Olo has a tendency to announce new moves during the company earnings calls, and Olo’s fourth quarter and full-year 2021 earnings came with two interesting announcements. The company announced it would acquire digital integration company Omnivore and said it would launch Olo Pay this year.
The earnings were solid. Olo announced it now had about 79,000 restaurants in the system, more than 500 restaurant brands and 200 technology partners. It also announced it reached 85 million consumers who made transactions on the sprawling payments and logistics platform in the last year.
Total revenue was up 31 percent to $40 million, gross profit was up 25 percent year-over-year to $31.5 million or 79 percent of total revenue. Net losses shrank to $2.1 million, down from a $3 million loss a year ago. That adds up to a negative 1 cent earnings per share (EPS), down from a 13 percent EPS loss last year.
CFO Peter Benevides said 2022 will be another year of growth.
“For the first quarter, we expect revenue in the range of $41.5 million to $42 million, and non-GAAP operating income in the range of $600,000 to $1 million. For the fiscal year 2022, we expect revenue in the range of $194 million to $196 million, and non-GAAP operating income in the range of $7.4 million to $9 million,” said Benevides during the company earnings call.
Founder and CEO Noah Glass, he’s proud of those metrics but is prouder of what the Olo team has done in its first full year as a public company.
“I’ve been talking to the team about coming out of the period of the IPO and the immediate aftermath and entering into Olo 3.0,” said Glass. “This is chapter three, and we have this vision of growing 100 X from there, is ours to lose so let’s go do it.”
He said there are some tall levers of growth to get the company to that lofty goal.
“We have three huge levers or growth more enterprise locations, four times more. Digital integration, getting into 100 percent of orders being digital that’s a 6.25 times opportunity and we unveiled the first few things around Olo Pay,” said Glass. “We see Olo Pay as a way to increase revenue per order four times, in a way that’s ROI-positive for restaurants.”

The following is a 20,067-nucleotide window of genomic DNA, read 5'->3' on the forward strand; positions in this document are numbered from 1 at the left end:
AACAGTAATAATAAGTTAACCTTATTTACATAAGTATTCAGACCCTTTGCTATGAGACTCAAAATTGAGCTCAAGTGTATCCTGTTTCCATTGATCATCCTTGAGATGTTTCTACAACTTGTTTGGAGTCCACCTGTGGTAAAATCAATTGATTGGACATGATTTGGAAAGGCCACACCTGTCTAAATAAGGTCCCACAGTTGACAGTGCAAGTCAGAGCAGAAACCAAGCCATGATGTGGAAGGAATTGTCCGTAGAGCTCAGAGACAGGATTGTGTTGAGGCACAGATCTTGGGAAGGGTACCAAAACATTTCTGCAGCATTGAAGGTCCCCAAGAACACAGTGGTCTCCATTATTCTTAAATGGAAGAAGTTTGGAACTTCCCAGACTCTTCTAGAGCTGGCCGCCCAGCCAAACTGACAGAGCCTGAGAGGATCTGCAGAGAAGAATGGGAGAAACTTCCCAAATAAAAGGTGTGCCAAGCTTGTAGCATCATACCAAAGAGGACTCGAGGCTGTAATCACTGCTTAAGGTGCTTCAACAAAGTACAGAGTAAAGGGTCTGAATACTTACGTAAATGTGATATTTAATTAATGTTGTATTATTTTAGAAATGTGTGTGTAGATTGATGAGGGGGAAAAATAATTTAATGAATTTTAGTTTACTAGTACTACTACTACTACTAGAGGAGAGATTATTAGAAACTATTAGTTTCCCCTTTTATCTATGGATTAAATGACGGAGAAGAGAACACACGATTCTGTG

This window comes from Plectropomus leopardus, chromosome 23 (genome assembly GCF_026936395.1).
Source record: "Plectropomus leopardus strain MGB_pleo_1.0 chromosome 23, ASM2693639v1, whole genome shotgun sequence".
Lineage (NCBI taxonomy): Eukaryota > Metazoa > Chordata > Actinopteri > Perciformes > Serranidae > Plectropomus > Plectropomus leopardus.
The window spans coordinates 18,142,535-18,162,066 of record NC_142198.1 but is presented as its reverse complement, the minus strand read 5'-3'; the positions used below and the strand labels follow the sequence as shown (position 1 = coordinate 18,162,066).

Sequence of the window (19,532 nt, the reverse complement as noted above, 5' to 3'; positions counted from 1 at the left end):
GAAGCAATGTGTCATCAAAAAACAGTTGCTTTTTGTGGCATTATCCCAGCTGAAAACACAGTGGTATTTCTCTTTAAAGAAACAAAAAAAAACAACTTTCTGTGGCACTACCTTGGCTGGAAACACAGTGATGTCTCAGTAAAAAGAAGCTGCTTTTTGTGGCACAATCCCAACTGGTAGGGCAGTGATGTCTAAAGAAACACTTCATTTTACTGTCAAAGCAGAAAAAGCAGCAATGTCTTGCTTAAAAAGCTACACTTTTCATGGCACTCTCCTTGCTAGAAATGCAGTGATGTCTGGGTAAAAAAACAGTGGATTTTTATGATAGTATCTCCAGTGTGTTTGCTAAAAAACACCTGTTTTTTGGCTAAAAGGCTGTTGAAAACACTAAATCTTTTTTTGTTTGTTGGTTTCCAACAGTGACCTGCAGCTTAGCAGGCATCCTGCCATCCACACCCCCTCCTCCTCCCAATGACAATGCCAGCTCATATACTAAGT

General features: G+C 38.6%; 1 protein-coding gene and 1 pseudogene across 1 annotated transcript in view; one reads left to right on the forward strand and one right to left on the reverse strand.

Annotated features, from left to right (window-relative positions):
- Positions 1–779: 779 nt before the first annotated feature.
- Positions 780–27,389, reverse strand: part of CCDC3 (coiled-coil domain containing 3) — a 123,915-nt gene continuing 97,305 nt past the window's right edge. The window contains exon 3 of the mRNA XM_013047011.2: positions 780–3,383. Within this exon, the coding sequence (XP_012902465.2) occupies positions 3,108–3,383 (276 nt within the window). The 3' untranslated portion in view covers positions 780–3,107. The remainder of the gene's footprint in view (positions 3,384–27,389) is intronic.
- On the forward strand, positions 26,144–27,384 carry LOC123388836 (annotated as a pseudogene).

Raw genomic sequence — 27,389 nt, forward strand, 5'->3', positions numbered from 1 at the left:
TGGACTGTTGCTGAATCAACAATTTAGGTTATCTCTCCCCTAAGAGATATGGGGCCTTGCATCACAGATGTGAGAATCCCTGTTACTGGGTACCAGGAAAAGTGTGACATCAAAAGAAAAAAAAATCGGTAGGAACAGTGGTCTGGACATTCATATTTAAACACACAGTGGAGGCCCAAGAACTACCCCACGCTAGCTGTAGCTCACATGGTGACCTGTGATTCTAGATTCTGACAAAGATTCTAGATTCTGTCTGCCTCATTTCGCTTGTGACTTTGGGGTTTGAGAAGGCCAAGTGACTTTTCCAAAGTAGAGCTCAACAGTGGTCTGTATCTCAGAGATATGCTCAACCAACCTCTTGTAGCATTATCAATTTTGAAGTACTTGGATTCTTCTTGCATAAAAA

All that adds up to 100 times growth and a $16 billion total addressable market for the company. That, Glass said, is before impacts of ongoing integration of consumer engagement platform Wisely, which is a little harder (so far) to attribute. Omnivore, Glass said, would remain mostly independent through the year, and offers another layer of growth for the company as they get to integrating.
Erasing borders with Olo Pay
Olo Pay, however, is easier to conceptualize because it’s been done before. In essence, the new capability would allow all of those 85 million consumers who have made a transaction on the Olo platform to easily transact across the network. So, if a consumer has ordered delivery from one Olo client and then orders ahead at another, they can skip right past all the account, login, payment stuff like they can on a third-party platform.
“The consumer expectation for what a digital order should be has changed. A part of that is here in the restaurant space. When consumers use a marketplace, they have a card on file,” said Glass. “It’s wild that consumers, when surveyed, say they want to order direct but their behavior is on the marketplace. I think part of that is the friction, of signing on to a new account. We want to level that playing field with borderless transactions and let consumers do what they want and order direct.”
During the earnings call, Glass said it looks a lot like Shopify’s Shop Pay because it’s a great model.
“This can save customers time when they check out, especially if they’ve already opted into Shop Pay elsewhere, providing security for all merchants offering Shop Pay and enabling them to offer improved user experience, manifested in a dramatically higher basket conversion rate of 1.72 times, according to Shopify studies,” said Glass.
Transposing that boost to restaurants, Glass sees the potential for higher revenue per order too and more data to enhance customer engagement.
“People really understand why direct digital is so important, not just from a take rate perspective, but profitability and that direct consumer relationship,” said Glass. “That underscored our acquisition of Wisely and a lot of what we’re doing with Olo Pay.”
Glass said Olo Pay would roll out through the year. He said the industry should look at it as another Olo-built two-sided marketplace. Operators can sign up and pay a fee to access the tool, just like other Olo products.